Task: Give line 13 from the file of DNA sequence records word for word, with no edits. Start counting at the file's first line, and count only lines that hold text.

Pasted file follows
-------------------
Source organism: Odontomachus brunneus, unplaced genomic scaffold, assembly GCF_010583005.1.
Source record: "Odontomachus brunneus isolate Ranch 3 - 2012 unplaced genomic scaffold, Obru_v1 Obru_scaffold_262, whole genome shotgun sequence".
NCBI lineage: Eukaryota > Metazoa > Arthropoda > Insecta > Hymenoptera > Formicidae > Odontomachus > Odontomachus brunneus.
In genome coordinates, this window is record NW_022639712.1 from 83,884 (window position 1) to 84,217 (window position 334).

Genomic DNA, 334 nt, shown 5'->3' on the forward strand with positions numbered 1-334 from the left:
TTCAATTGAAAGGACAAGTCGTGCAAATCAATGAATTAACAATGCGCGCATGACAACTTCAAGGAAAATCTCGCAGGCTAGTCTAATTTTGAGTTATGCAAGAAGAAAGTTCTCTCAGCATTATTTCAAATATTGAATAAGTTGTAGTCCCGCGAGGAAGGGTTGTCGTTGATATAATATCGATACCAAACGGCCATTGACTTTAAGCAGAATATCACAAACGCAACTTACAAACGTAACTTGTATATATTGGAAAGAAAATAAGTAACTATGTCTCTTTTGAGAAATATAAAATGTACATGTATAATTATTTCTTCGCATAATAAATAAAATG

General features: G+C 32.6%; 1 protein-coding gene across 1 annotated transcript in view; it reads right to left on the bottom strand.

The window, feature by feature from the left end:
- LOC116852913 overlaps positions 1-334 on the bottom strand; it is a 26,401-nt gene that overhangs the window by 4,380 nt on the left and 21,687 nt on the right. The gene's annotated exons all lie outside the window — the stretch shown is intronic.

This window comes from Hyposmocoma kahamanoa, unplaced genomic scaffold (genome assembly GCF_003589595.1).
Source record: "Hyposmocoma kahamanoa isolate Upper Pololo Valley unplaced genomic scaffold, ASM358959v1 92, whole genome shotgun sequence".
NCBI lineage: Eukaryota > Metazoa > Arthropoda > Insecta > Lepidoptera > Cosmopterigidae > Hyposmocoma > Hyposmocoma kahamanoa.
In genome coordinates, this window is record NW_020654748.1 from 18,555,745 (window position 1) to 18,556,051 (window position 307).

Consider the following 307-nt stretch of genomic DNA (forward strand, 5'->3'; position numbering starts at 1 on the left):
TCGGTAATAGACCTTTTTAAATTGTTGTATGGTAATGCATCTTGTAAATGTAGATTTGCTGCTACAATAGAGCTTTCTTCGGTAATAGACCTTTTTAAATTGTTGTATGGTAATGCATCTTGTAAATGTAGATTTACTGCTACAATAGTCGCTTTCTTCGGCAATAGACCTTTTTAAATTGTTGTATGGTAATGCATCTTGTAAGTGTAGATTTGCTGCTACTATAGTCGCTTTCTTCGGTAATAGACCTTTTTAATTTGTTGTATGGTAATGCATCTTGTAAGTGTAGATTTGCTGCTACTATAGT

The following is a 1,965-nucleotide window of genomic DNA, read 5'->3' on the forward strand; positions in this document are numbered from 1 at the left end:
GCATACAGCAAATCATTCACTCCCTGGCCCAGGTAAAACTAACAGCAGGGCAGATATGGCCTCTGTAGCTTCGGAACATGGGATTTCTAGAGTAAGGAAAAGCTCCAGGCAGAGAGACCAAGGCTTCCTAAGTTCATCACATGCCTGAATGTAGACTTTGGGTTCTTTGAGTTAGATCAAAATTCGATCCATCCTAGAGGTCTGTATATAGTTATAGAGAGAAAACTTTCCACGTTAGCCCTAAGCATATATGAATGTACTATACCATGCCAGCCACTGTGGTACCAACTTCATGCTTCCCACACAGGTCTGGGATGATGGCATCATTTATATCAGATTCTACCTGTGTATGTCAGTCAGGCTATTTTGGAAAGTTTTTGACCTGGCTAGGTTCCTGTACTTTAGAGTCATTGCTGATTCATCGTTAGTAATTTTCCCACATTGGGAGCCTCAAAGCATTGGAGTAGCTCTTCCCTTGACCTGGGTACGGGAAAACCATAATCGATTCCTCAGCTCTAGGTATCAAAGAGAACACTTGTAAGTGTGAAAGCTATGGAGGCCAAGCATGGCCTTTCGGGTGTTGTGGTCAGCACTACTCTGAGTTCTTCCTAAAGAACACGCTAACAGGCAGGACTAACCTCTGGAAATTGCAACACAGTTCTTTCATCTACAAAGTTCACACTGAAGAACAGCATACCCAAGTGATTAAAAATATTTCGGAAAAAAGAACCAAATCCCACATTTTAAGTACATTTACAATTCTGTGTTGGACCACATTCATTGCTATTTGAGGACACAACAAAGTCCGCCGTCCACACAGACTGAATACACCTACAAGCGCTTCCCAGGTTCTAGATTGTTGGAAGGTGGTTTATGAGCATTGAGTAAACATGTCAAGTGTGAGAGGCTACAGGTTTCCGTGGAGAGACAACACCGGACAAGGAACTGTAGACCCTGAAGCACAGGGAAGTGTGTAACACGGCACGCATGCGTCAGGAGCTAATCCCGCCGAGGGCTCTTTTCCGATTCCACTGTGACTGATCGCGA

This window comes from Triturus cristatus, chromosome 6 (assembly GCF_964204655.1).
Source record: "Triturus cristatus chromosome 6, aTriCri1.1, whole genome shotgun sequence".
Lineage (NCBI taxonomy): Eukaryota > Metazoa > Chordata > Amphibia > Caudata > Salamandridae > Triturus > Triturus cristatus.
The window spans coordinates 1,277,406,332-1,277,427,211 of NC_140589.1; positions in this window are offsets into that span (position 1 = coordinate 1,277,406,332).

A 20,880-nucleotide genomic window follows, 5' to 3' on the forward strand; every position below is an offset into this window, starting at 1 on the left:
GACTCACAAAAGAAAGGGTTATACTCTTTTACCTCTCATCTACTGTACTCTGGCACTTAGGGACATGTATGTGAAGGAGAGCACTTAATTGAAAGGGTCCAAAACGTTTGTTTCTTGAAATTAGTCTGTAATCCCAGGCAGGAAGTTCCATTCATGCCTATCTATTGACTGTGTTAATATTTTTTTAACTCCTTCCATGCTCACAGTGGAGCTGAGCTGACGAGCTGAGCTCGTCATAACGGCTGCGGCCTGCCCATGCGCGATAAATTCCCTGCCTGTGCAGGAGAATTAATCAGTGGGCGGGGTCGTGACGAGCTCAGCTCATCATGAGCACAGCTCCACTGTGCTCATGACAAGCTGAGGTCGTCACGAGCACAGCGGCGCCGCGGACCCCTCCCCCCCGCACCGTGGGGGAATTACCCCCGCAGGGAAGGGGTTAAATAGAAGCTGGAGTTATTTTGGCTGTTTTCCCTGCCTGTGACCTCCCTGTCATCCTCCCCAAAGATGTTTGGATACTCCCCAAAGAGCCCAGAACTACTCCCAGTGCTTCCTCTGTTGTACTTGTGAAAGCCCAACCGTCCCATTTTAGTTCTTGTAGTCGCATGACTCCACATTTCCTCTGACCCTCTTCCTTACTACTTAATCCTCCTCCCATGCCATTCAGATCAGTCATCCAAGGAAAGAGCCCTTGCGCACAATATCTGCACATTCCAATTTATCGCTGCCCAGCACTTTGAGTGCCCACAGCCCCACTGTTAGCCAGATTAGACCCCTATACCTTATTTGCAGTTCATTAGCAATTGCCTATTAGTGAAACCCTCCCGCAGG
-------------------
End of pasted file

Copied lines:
In genome coordinates, this window is record NW_020654748.1 from 18,555,745 (window position 1) to 18,556,051 (window position 307).